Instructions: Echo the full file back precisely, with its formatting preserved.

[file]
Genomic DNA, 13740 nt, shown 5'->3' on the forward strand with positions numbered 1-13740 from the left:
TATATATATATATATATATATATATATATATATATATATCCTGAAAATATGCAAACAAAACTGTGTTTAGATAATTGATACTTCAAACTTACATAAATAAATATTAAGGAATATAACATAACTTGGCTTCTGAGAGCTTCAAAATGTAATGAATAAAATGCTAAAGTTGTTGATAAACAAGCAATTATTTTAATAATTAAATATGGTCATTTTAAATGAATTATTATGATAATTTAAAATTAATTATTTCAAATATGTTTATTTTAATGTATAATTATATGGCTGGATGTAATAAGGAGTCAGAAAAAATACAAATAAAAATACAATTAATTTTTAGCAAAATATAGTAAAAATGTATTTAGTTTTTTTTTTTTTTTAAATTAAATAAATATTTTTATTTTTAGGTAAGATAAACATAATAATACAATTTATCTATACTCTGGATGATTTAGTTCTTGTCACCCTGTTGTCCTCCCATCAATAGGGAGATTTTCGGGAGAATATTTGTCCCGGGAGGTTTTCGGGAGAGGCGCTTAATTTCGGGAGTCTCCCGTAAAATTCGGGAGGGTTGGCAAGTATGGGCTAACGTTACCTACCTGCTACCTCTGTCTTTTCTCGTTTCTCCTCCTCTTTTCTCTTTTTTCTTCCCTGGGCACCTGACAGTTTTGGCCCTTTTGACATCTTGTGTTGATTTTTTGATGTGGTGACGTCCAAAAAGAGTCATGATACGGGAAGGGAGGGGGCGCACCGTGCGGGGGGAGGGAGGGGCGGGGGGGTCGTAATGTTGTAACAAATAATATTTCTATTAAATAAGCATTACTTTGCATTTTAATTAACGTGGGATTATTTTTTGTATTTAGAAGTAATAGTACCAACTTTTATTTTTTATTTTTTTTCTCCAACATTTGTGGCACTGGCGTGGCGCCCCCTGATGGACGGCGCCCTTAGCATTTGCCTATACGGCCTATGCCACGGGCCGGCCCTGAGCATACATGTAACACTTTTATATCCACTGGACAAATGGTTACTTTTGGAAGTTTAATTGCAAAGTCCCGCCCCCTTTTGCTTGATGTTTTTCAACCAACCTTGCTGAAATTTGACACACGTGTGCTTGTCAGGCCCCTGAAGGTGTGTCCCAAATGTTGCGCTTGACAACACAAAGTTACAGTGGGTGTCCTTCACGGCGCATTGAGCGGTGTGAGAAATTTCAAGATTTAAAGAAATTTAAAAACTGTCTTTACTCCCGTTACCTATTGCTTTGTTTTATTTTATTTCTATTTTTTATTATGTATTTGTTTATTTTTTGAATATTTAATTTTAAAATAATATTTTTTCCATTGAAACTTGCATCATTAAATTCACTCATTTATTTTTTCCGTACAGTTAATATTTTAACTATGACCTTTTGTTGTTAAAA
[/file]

Genomic DNA, 13740 nt, shown 5'->3' on the forward strand with positions numbered 1-13740 from the left:
TATATATATATATATATATATATATATATATATATATATCCTGAAAATATGCAAACAAAACTGTGTTTAGATAATTGATACTTCAAACTTACATAAATAAATATTAAGGAATATAACATAACTTGGCTTCTGAGAGCTTCAAAATGTAATGAATAAAATGCTAAAGTTGTTGATAAACAAGCAATTATTTTAATAATTAAATATGGTCATTTTAAATGAATTATTATGATAATTTAAAATTAATTATTTCAAATATGTTTATTTTAATGTATAATTATATGGCTGGATGTAATAAGGAGTCAGAAAAAATACAAATAAAAATACAATTAATTTTTAGCAAAATATAGTAAAAATGTATTTAGTTTTTTTTTTTTTTTAAATTAAATAAATATTTTTATTTTTAGGTAAGATAAACATAATAATACAATTTATCTATACTCTGGATGATTTAGTTCTTGTCACCCTGTTGTCCTCCCATCAATAGGGAGATTTTCGGGAGAATATTTGTCCCGGGAGGTTTTCGGGAGAGGCGCTTAATTTCGGGAGTCTCCCGTAAAATTCGGGAGGGTTGGCAAGTATGGGCTAACGTTACCTACCTGCTACCTCTGTCTTTTCTCGTTTCTCCTCCTCTTTTCTCTTTTTTCTTCCCTGGGCACCTGACAGTTTTGGCCCTTTTGACATCTTGTGTTGATTTTTTGATGTGGTGACGTCCAAAAAGAGTCATGATACGGGAAGGGAGGGGGCGCACCGTGCGGGGGGAGGGAGGGGCGGGGGGGTCGTAATGTTGTAACAAATAATATTTCTATTAAATAAGCATTACTTTGCATTTTAATTAACGTGGGATTATTTTTTGTATTTAGAAGTAATAGTACCAACTTTTATTTTTTATTTTTTTTCTCCAACATTTGTGGCACTGGCGTGGCGCCCCCTGATGGACGGCGCCCTTAGCATTTGCCTATACGGCCTATGCCACGGGCCGGCCCTGAGCATACATGTAACACTTTTATATCCACTGGACAAATGGTTACTTTTGGAAGTTTAATTGCAAAGTCCCGCCCCCTTTTGCTTGATGTTTTTCAACCAACCTTGCTGAAATTTGACACACGTGTGCTTGTCAGGCCCCTGAAGGTGTGTCCCAAATGTTGCGCTTGACAACACAAAGTTACAGTGGGTGTCCTTCACGGCGCATTGAGCGGTGTGAGAAATTTCAAGATTTAAAGAAATTTAAAAACTGTCTTTACTCCCGTTACCTATTGCTTTGTTTTATTTTATTTCTATTTTTTATTATGTATTTGTTTATTTTTTGAATATTTAATTTTAAAATAATATTTTTTCCATTGAAACTTGCATCATTAAATTCACTCATTTATTTTTTCCGTACAGTTAATATTTTAACTATGACCTTTTGTTGTTAAAA